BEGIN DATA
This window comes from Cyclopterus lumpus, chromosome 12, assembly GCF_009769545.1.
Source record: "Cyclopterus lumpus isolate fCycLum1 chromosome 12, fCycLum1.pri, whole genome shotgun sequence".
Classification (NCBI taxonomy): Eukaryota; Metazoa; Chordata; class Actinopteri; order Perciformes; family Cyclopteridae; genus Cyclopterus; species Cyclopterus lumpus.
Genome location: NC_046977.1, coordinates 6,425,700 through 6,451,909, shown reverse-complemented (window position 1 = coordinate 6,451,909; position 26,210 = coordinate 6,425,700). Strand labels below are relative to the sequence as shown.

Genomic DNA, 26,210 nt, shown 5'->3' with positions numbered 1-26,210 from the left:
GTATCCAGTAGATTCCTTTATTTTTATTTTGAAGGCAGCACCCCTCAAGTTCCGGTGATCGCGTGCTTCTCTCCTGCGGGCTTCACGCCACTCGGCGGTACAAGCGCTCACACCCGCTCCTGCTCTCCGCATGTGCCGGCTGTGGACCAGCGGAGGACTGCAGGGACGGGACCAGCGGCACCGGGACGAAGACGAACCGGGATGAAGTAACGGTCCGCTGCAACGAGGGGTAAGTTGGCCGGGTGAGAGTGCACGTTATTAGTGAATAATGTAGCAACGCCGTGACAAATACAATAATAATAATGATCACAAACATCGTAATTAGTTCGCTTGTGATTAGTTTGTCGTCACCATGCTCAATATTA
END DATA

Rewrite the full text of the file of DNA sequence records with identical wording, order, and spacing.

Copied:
This window comes from Cyclopterus lumpus, chromosome 12, assembly GCF_009769545.1.
Source record: "Cyclopterus lumpus isolate fCycLum1 chromosome 12, fCycLum1.pri, whole genome shotgun sequence".
Classification (NCBI taxonomy): Eukaryota; Metazoa; Chordata; class Actinopteri; order Perciformes; family Cyclopteridae; genus Cyclopterus; species Cyclopterus lumpus.
Genome location: NC_046977.1, coordinates 6,425,700 through 6,451,909, shown reverse-complemented (window position 1 = coordinate 6,451,909; position 26,210 = coordinate 6,425,700). Strand labels below are relative to the sequence as shown.

Genomic DNA, 26,210 nt, shown 5'->3' with positions numbered 1-26,210 from the left:
GTATCCAGTAGATTCCTTTATTTTTATTTTGAAGGCAGCACCCCTCAAGTTCCGGTGATCGCGTGCTTCTCTCCTGCGGGCTTCACGCCACTCGGCGGTACAAGCGCTCACACCCGCTCCTGCTCTCCGCATGTGCCGGCTGTGGACCAGCGGAGGACTGCAGGGACGGGACCAGCGGCACCGGGACGAAGACGAACCGGGATGAAGTAACGGTCCGCTGCAACGAGGGGTAAGTTGGCCGGGTGAGAGTGCACGTTATTAGTGAATAATGTAGCAACGCCGTGACAAATACAATAATAATAATGATCACAAACATCGTAATTAGTTCGCTTGTGATTAGTTTGTCGTCACCATGCTCAATATTA